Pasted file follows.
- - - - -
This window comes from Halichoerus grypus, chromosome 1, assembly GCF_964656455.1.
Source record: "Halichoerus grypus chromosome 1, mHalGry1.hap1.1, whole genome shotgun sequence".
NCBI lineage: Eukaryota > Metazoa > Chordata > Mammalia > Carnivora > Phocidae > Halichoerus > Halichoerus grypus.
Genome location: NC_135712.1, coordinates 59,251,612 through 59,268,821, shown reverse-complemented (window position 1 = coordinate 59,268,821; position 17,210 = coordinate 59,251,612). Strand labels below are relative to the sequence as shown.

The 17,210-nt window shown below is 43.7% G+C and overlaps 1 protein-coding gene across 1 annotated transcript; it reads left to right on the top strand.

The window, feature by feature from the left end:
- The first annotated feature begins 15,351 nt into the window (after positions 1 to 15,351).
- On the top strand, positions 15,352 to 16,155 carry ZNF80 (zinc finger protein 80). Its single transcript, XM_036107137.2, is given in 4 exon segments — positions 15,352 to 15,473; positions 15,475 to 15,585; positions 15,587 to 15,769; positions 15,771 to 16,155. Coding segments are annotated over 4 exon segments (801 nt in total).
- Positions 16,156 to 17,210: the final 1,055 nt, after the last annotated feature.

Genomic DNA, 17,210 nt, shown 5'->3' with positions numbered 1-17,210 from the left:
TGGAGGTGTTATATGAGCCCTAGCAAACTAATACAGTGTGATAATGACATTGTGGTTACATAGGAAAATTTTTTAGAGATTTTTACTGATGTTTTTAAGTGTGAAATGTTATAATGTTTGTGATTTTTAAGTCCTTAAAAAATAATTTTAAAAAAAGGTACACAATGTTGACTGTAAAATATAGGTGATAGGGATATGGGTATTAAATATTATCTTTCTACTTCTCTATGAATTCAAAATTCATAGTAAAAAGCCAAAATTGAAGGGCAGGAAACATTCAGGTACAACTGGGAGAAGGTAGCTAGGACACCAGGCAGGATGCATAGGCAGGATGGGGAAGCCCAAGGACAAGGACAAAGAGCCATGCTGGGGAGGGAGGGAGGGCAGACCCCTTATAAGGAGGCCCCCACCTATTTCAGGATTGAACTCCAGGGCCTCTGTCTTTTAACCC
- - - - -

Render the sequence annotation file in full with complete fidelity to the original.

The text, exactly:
This window comes from Halichoerus grypus, chromosome 1, assembly GCF_964656455.1.
Source record: "Halichoerus grypus chromosome 1, mHalGry1.hap1.1, whole genome shotgun sequence".
NCBI lineage: Eukaryota > Metazoa > Chordata > Mammalia > Carnivora > Phocidae > Halichoerus > Halichoerus grypus.
Genome location: NC_135712.1, coordinates 59,251,612 through 59,268,821, shown reverse-complemented (window position 1 = coordinate 59,268,821; position 17,210 = coordinate 59,251,612). Strand labels below are relative to the sequence as shown.

The 17,210-nt window shown below is 43.7% G+C and overlaps 1 protein-coding gene across 1 annotated transcript; it reads left to right on the top strand.

The window, feature by feature from the left end:
- The first annotated feature begins 15,351 nt into the window (after positions 1 to 15,351).
- On the top strand, positions 15,352 to 16,155 carry ZNF80 (zinc finger protein 80). Its single transcript, XM_036107137.2, is given in 4 exon segments — positions 15,352 to 15,473; positions 15,475 to 15,585; positions 15,587 to 15,769; positions 15,771 to 16,155. Coding segments are annotated over 4 exon segments (801 nt in total).
- Positions 16,156 to 17,210: the final 1,055 nt, after the last annotated feature.

Genomic DNA, 17,210 nt, shown 5'->3' with positions numbered 1-17,210 from the left:
TGGAGGTGTTATATGAGCCCTAGCAAACTAATACAGTGTGATAATGACATTGTGGTTACATAGGAAAATTTTTTAGAGATTTTTACTGATGTTTTTAAGTGTGAAATGTTATAATGTTTGTGATTTTTAAGTCCTTAAAAAATAATTTTAAAAAAAGGTACACAATGTTGACTGTAAAATATAGGTGATAGGGATATGGGTATTAAATATTATCTTTCTACTTCTCTATGAATTCAAAATTCATAGTAAAAAGCCAAAATTGAAGGGCAGGAAACATTCAGGTACAACTGGGAGAAGGTAGCTAGGACACCAGGCAGGATGCATAGGCAGGATGGGGAAGCCCAAGGACAAGGACAAAGAGCCATGCTGGGGAGGGAGGGAGGGCAGACCCCTTATAAGGAGGCCCCCACCTATTTCAGGATTGAACTCCAGGGCCTCTGTCTTTTAACCC